If you’ve been late with an electricity bill, or missed a payment on your credit card, you may receive a Payment Default Notice which specifies the number of payments you failed to pay. Any defaults that result in a late payment will be lodged on your credit by the provider, which may create a roadblock for home loan approvals and stop you from purchasing your dream home. Luckily, there are ways you could still qualify for a home loan and negotiate your way around payment defaults.
What is a credit file default?
A default is a record on your credit file that states you have an overdue account (for example, a loan, credit card bill, utilities or phone bills). It’s classed as overdue if the payment is 60 days late or if the lender has been unable to get in touch with you to get payment. Defaults are lodged on your credit with Equifax, which could then be accessed by lenders when you apply for a loan through them.
Defaults remain on your credit file for five to seven years if it was lodged as being ‘non-contactable’. Paying the default after the fact doesn’t remove it from your credit file, however, it does change the status on your file to ‘paid’ which is seen more favourably by lenders.
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Could I get a home loan with several payment defaults?
Your ability to borrow depends often on the type of default you have and how old the default is. Typical lending constraints include:
- Under $500 in loan defaults – Each lending criteria is different and restrictions to the amount you could borrow will apply. Depending on the lender, this could be up to 95% of the property value.
- Under $1000 in loan defaults – The maximum amount you could borrow is up to 90% of a property’s value. Of course, this depends on the lender and their criteria.
- Over $1000 in loan defaults – Each lending criteria is different and restrictions to the amount you could borrow will apply. Usually the larger the default, the harder it is to secure a loan. However, in saying this, there are specialist, private and non-conforming lenders that may assume the risk. But, their interest rates will be higher.
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What happens if I have a larger default?
The larger your default, the bigger the impact on your home loan eligibility. They also decrease the amount you could borrow. Some of the most common sizeable defaults considered include:
- Recent defaults less than $1000 – If your payment defaults are under $1000 in the last six months, then a lender could restrict your borrowing. Typically, lenders will allow you to borrow up to 80% of your property value.
- Defaults over $1000 – When your payment defaults are usually more than $1000, you’ll need a specialist lender. These lenders will need evidence to back the reasons for default. They will also restrict your borrowing to 80% of a property’s value and you may incur a higher interest rate until you could prove you’re able to keep up with repayments.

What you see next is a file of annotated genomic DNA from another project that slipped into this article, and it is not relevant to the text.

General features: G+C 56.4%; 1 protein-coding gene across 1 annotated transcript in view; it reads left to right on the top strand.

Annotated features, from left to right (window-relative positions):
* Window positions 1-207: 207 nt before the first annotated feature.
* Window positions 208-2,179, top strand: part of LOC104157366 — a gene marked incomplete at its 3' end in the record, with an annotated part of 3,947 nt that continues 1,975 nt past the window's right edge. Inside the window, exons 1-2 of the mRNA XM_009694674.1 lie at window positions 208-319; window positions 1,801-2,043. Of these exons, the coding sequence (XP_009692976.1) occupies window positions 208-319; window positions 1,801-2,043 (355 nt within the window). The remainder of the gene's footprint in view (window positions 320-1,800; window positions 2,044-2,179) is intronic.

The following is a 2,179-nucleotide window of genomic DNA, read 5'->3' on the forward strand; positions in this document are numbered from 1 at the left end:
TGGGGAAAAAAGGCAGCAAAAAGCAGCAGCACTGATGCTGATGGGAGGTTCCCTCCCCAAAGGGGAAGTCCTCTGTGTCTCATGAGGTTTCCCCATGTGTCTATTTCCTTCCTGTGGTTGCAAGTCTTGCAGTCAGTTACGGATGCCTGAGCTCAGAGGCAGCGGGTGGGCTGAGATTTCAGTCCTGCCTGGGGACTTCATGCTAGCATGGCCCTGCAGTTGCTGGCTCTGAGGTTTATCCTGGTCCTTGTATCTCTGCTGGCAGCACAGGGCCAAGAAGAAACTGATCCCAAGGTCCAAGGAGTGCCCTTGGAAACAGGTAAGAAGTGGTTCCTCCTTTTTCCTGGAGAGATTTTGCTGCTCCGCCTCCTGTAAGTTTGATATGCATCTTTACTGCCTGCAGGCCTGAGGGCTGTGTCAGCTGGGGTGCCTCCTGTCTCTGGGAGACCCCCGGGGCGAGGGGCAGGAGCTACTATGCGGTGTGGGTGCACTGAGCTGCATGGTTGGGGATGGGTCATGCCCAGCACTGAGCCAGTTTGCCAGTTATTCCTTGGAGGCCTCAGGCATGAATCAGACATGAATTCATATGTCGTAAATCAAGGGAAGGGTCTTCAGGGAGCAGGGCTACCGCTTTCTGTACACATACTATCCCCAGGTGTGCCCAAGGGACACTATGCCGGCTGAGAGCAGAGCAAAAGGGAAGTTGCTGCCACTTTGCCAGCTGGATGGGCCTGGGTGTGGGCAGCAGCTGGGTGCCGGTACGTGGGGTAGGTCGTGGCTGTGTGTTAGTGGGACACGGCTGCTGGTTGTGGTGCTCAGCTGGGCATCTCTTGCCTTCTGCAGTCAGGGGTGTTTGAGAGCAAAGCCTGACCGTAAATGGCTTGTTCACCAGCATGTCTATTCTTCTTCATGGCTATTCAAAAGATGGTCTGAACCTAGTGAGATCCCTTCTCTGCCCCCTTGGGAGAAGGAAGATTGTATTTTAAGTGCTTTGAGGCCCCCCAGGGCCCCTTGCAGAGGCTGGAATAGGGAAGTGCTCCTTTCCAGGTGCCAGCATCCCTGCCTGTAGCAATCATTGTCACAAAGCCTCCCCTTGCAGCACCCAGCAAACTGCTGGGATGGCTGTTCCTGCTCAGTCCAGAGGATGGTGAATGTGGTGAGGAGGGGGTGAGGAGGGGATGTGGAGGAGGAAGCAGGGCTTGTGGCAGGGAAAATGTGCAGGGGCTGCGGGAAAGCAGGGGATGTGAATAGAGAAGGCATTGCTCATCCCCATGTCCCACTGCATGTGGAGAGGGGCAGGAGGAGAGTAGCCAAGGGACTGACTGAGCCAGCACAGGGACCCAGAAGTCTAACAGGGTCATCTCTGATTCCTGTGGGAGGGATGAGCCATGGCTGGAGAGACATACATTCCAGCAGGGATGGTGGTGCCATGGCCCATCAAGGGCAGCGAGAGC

- Payment defaults over $5000 – Partially paid debts over $5,000 potentially represents a bigger problem. Most lenders will not assume this risk, although private, specialist and non-conforming lenders may look at your application. If you pay out your debts before applying for the loan, you’ll increase your chances of approval.
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How to apply for a home loan if you have default payments
To assist in increasing your chances of getting approved for a home loan, you could consider some of these options:
- Provide a default explanation letter explaining why you were late on your payments and what financial position you’re in now
- Provide evidence to back up your explanation of the cause of the defaults (statements, letters, emails, etc.)
- Pay any unpaid defaults and have it marked as ‘paid’ on your file before applying for the home loan
- Apply with a lender that accepts borrowers with defaults (not mandatory, but it is easier to be approved)
Could a broker help me improve my credit score?
A mortgage broker could make suggestions that will help you improve your credit rating. These include:
- Paying off defaults – If you have any outstanding defaults, a broker could suggest ways to pay them off all at once
- Reducing credit card debt – Maxed out credit cards could indicate a problem to a lender, so they will work with you to reduce any outstanding debt. So, rather than applying for a loan with considerable debt already, seek to reduce this.
- Decreasing credit card limits – As you pay off your credit card debt, look to reduce its limit. The less your credit card limit is, the greater your borrowing power will be. A regular payment history will also show a lender that you manage your money well.
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Words by Joanne Ly
Do you want to learn more about how your credit score could affect your home loan? Our experienced mortgage brokers have access to 100s of mortgage products at eChoice, to help you find the right home loan for your situation.
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